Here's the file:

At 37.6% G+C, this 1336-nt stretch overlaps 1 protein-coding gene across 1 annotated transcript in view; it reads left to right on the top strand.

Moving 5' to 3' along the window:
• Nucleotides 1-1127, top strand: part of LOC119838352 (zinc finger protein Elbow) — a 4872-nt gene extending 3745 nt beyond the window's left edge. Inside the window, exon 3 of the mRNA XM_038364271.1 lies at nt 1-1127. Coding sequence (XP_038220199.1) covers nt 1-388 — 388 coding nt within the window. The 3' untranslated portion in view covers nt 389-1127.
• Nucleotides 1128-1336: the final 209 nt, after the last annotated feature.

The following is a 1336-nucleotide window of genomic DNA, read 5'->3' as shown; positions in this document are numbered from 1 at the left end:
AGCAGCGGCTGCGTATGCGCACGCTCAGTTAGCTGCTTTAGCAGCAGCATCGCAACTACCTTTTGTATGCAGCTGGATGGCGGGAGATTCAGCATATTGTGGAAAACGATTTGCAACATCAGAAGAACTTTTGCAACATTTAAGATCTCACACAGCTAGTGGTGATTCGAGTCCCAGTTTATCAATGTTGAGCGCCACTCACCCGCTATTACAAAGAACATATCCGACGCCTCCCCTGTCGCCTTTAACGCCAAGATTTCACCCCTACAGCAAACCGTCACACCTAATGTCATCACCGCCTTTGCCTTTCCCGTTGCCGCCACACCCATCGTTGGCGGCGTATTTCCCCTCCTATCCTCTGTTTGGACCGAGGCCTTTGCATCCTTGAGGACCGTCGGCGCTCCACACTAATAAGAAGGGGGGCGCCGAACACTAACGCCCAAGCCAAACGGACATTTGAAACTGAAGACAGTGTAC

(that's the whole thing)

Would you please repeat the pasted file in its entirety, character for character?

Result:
At 37.6% G+C, this 1336-nt stretch overlaps 1 protein-coding gene across 1 annotated transcript in view; it reads left to right on the top strand.

Moving 5' to 3' along the window:
• Nucleotides 1-1127, top strand: part of LOC119838352 (zinc finger protein Elbow) — a 4872-nt gene extending 3745 nt beyond the window's left edge. Inside the window, exon 3 of the mRNA XM_038364271.1 lies at nt 1-1127. Coding sequence (XP_038220199.1) covers nt 1-388 — 388 coding nt within the window. The 3' untranslated portion in view covers nt 389-1127.
• Nucleotides 1128-1336: the final 209 nt, after the last annotated feature.

The following is a 1336-nucleotide window of genomic DNA, read 5'->3' as shown; positions in this document are numbered from 1 at the left end:
AGCAGCGGCTGCGTATGCGCACGCTCAGTTAGCTGCTTTAGCAGCAGCATCGCAACTACCTTTTGTATGCAGCTGGATGGCGGGAGATTCAGCATATTGTGGAAAACGATTTGCAACATCAGAAGAACTTTTGCAACATTTAAGATCTCACACAGCTAGTGGTGATTCGAGTCCCAGTTTATCAATGTTGAGCGCCACTCACCCGCTATTACAAAGAACATATCCGACGCCTCCCCTGTCGCCTTTAACGCCAAGATTTCACCCCTACAGCAAACCGTCACACCTAATGTCATCACCGCCTTTGCCTTTCCCGTTGCCGCCACACCCATCGTTGGCGGCGTATTTCCCCTCCTATCCTCTGTTTGGACCGAGGCCTTTGCATCCTTGAGGACCGTCGGCGCTCCACACTAATAAGAAGGGGGGCGCCGAACACTAACGCCCAAGCCAAACGGACATTTGAAACTGAAGACAGTGTAC